Stamp duty is a transaction tax which is paid when buying a property
Stamp duty is the tax which a person when buying a property. Stamp duty applies when the cost of the property exceeds a certain amounts. The rate of stamp duty varies according to the type of property and the price of the property.
Let’s assume you’re buying a property for £300,000.
You would have paid 1% on a property between £125,000 and £250,000, between £250,000 and £500,000 you’d pay 3%. So because the purchase price is over £250,000, you’d have paid 3% on the entire purchase price, despite only being £50,000 above the threshold. Thus, you’d have paid £9,000 in stamp duty.
There have been big changes in the stamp duty system and the difference between the old system and the new system is explained below:
You pay nothing below £125,000, which is £0
You pay 2% on between £125,000 and £250,000, which is £2,500
You pay 5% on the value of the property above £250,000, which is £2,500
So in total this means you’ll pay £5,000 (£0+£2,500+£2,500).
What rate will I have to pay?
The rate of stamp duty increases with the cost of property but you only pay the proportion of the purchase price that’s actually above the thresholds at the higher rate. Those buying additional property will have to pay an extra stamp duty charge on any property costing more than £40,000. Under stamp duty rules of 2014, you pay different rates for different proportions of the property price.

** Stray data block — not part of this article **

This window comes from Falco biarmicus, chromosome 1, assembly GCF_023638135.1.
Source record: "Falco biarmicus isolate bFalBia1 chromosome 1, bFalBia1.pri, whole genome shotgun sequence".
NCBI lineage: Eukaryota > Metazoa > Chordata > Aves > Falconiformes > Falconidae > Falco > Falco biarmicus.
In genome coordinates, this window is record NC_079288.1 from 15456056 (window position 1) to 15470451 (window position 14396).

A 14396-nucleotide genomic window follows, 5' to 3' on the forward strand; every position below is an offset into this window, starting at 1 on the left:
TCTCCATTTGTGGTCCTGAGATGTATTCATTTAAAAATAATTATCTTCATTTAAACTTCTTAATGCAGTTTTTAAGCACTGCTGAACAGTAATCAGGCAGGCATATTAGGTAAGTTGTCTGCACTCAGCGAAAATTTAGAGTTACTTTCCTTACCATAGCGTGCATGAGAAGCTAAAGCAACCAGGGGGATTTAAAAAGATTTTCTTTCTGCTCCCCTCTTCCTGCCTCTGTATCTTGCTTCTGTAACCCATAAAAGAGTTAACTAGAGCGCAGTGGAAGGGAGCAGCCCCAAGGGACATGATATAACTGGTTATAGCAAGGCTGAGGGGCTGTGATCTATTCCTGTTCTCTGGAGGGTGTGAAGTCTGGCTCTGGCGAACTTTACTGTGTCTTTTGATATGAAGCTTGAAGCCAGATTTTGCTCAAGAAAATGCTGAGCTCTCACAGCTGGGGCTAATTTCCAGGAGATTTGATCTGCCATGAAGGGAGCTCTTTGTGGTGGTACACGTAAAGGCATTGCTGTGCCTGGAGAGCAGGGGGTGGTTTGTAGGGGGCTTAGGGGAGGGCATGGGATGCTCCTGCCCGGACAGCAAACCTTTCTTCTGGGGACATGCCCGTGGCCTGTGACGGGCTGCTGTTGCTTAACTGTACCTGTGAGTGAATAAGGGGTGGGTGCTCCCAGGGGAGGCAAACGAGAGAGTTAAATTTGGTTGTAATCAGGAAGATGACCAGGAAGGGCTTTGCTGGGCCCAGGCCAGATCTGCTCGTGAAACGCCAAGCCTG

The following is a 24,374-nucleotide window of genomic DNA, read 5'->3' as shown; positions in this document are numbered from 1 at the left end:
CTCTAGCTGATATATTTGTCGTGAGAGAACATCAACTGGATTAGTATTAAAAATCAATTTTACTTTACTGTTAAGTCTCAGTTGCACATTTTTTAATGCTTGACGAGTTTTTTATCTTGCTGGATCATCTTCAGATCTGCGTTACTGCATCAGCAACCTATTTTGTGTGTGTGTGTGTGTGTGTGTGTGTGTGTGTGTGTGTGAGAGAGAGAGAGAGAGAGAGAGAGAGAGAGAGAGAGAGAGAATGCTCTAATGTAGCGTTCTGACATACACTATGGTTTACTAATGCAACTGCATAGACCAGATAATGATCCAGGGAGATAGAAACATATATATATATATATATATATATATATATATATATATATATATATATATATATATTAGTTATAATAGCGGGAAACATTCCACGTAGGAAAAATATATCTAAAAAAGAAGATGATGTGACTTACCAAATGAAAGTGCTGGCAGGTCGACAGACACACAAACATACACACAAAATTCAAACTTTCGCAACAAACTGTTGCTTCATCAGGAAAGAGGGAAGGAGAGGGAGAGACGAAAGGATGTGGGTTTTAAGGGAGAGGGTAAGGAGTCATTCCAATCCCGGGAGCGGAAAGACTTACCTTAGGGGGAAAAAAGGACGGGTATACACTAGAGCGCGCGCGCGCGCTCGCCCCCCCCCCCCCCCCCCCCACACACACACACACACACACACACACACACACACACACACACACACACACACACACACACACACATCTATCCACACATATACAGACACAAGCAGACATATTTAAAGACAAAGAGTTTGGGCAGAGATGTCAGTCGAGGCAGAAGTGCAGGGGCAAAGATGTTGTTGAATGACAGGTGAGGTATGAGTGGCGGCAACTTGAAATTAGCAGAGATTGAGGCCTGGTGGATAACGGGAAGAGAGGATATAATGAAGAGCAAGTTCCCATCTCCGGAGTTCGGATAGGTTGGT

What rate will I have to pay on property in Scotland?
In Scotland, you only pay the proportion of the purchase price that’s actually above the thresholds at the higher rate.
How do I pay stamp duty?
You have to pay stamp duty within 30 days from the date of completion/date of entry when buying property in the UK. You can take the help of your solicitor for paying the bills.
Can I add stamp duty to my mortgage?
The simple answer here is that it’s best that you don’t, but many people find that they have to.
To add the cost of stamp duty to your loan is a case of borrowing more when the mortgage is taken out. So, say you needed a £180,000 mortgage to purchase a house costing £300,000, but wanted to add the stamp duty, you’d need to request borrowing of £185,000 (in England, Wales or Northern Ireland). Then use your ‘extra’ deposit money to pay the stamp duty.
There are two main things to consider here. Firstly, as mortgages tend to be taken out over a long term (25 years or more), that’s normally how long the stamp duty borrowing will last too. Over a 25-year term, at a rate of 5%, that extra £5,000 borrowing will cost around £8,500 in interest, so it’s vital to be aware of the cost.
Secondly, this could affect your loan-to-value ratio (LTV) – the measure of how much of a property’s value you are borrowing. The most competitive deals require a maximum LTV of 60% – yet in the example above, adding the stamp duty would push you from 60% to almost 62%, so be careful – speak to a mortgage broker to see if it’s the right decision.
This article is for information purposes only.
Please remember that financial investments may rise or fall and past performance does not guarantee future performance in respect of income or capital growth; you may not get back the amount you invested.
There is no obligation to purchase anything but, if you decide to do so, you are strongly advised to consult a professional adviser before making any investment decisions.